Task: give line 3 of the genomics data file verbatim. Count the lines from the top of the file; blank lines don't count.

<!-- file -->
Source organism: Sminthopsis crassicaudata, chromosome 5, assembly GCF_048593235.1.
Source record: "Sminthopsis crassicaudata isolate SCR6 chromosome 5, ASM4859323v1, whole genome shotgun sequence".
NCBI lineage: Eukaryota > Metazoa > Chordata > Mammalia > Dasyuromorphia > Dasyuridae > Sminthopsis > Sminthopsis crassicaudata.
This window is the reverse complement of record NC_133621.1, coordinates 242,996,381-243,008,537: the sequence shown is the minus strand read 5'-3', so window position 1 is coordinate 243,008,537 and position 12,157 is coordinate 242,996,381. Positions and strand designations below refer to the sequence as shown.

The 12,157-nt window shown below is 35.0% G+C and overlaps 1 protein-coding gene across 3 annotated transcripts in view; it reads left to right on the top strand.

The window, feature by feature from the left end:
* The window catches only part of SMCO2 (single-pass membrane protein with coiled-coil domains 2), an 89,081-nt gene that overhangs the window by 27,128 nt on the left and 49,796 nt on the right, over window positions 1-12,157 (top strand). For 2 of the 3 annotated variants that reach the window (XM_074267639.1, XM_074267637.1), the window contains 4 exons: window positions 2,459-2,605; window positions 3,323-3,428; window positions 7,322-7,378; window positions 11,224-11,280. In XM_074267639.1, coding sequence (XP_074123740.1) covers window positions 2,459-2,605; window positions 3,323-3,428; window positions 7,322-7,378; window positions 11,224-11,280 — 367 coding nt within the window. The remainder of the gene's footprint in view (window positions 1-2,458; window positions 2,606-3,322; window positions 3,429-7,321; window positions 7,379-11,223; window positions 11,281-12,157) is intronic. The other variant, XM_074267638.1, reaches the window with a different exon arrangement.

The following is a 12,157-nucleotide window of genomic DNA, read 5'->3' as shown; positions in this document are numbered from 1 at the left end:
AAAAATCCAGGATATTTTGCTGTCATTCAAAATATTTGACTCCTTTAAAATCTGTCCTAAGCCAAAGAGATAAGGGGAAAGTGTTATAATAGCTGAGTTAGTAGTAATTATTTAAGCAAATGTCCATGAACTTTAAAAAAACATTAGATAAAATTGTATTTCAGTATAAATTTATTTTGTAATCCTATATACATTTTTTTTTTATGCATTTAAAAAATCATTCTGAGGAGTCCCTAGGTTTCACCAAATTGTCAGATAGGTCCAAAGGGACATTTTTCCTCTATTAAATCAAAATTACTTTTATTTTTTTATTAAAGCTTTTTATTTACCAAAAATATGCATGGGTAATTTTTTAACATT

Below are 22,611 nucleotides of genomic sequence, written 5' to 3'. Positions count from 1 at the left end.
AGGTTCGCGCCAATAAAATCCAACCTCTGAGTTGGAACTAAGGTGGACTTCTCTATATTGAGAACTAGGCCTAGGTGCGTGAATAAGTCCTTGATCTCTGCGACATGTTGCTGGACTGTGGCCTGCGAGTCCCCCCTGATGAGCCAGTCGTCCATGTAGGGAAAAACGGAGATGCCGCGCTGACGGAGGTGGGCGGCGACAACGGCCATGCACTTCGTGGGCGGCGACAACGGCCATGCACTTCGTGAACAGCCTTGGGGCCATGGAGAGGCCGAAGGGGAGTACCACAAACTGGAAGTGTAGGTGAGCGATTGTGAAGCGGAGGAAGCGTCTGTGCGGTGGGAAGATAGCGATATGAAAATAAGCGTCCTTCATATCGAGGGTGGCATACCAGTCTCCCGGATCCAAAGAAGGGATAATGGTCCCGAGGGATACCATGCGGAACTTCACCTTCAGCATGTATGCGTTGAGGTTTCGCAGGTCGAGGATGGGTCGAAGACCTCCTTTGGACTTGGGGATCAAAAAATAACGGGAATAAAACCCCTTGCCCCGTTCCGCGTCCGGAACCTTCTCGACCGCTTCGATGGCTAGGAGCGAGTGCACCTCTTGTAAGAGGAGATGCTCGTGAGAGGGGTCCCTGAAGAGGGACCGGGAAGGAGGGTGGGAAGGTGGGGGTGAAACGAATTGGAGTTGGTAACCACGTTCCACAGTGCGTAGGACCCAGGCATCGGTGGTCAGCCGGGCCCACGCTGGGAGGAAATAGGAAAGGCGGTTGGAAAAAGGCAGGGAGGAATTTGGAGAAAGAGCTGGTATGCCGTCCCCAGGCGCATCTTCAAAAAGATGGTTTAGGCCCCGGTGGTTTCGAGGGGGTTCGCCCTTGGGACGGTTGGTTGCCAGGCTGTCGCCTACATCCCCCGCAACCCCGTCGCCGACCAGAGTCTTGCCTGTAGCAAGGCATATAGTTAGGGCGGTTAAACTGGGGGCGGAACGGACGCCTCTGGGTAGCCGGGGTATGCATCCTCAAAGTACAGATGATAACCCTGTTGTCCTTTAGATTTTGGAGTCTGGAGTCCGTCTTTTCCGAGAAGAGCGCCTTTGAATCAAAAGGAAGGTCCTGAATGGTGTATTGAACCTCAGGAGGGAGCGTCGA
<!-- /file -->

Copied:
NCBI lineage: Eukaryota > Metazoa > Chordata > Mammalia > Dasyuromorphia > Dasyuridae > Sminthopsis > Sminthopsis crassicaudata.